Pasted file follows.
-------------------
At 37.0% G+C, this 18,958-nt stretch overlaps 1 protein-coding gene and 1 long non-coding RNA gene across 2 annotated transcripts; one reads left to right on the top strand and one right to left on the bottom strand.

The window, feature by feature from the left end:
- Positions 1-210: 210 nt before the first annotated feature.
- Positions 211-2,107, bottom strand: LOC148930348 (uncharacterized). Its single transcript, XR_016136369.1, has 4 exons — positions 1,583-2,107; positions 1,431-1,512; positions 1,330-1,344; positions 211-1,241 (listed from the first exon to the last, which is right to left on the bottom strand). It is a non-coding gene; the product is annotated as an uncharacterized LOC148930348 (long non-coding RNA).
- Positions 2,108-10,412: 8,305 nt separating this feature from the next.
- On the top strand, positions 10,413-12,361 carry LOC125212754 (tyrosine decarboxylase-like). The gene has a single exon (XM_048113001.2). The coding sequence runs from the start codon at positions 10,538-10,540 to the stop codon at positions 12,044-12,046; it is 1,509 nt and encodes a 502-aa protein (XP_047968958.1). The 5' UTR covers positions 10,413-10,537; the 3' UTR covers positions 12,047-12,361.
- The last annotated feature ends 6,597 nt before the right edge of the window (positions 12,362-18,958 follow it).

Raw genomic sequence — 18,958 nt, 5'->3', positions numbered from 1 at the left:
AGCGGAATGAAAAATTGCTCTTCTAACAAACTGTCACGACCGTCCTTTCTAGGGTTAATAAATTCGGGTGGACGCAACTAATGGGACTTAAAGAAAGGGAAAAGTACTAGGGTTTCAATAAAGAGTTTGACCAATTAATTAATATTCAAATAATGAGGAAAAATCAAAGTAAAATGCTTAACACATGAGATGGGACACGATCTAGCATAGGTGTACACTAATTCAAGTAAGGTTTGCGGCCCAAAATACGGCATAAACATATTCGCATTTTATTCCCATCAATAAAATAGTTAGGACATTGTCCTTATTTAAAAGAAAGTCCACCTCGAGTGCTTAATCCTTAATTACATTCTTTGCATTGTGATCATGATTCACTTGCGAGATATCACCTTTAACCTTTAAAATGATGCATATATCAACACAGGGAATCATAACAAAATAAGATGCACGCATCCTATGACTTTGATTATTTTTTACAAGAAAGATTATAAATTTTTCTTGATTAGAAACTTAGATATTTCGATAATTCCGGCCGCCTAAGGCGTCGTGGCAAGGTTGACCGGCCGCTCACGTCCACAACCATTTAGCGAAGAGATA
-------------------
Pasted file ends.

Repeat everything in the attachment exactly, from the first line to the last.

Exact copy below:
At 37.0% G+C, this 18,958-nt stretch overlaps 1 protein-coding gene and 1 long non-coding RNA gene across 2 annotated transcripts; one reads left to right on the top strand and one right to left on the bottom strand.

The window, feature by feature from the left end:
- Positions 1-210: 210 nt before the first annotated feature.
- Positions 211-2,107, bottom strand: LOC148930348 (uncharacterized). Its single transcript, XR_016136369.1, has 4 exons — positions 1,583-2,107; positions 1,431-1,512; positions 1,330-1,344; positions 211-1,241 (listed from the first exon to the last, which is right to left on the bottom strand). It is a non-coding gene; the product is annotated as an uncharacterized LOC148930348 (long non-coding RNA).
- Positions 2,108-10,412: 8,305 nt separating this feature from the next.
- On the top strand, positions 10,413-12,361 carry LOC125212754 (tyrosine decarboxylase-like). The gene has a single exon (XM_048113001.2). The coding sequence runs from the start codon at positions 10,538-10,540 to the stop codon at positions 12,044-12,046; it is 1,509 nt and encodes a 502-aa protein (XP_047968958.1). The 5' UTR covers positions 10,413-10,537; the 3' UTR covers positions 12,047-12,361.
- The last annotated feature ends 6,597 nt before the right edge of the window (positions 12,362-18,958 follow it).

Raw genomic sequence — 18,958 nt, 5'->3', positions numbered from 1 at the left:
AGCGGAATGAAAAATTGCTCTTCTAACAAACTGTCACGACCGTCCTTTCTAGGGTTAATAAATTCGGGTGGACGCAACTAATGGGACTTAAAGAAAGGGAAAAGTACTAGGGTTTCAATAAAGAGTTTGACCAATTAATTAATATTCAAATAATGAGGAAAAATCAAAGTAAAATGCTTAACACATGAGATGGGACACGATCTAGCATAGGTGTACACTAATTCAAGTAAGGTTTGCGGCCCAAAATACGGCATAAACATATTCGCATTTTATTCCCATCAATAAAATAGTTAGGACATTGTCCTTATTTAAAAGAAAGTCCACCTCGAGTGCTTAATCCTTAATTACATTCTTTGCATTGTGATCATGATTCACTTGCGAGATATCACCTTTAACCTTTAAAATGATGCATATATCAACACAGGGAATCATAACAAAATAAGATGCACGCATCCTATGACTTTGATTATTTTTTACAAGAAAGATTATAAATTTTTCTTGATTAGAAACTTAGATATTTCGATAATTCCGGCCGCCTAAGGCGTCGTGGCAAGGTTGACCGGCCGCTCACGTCCACAACCATTTAGCGAAGAGATA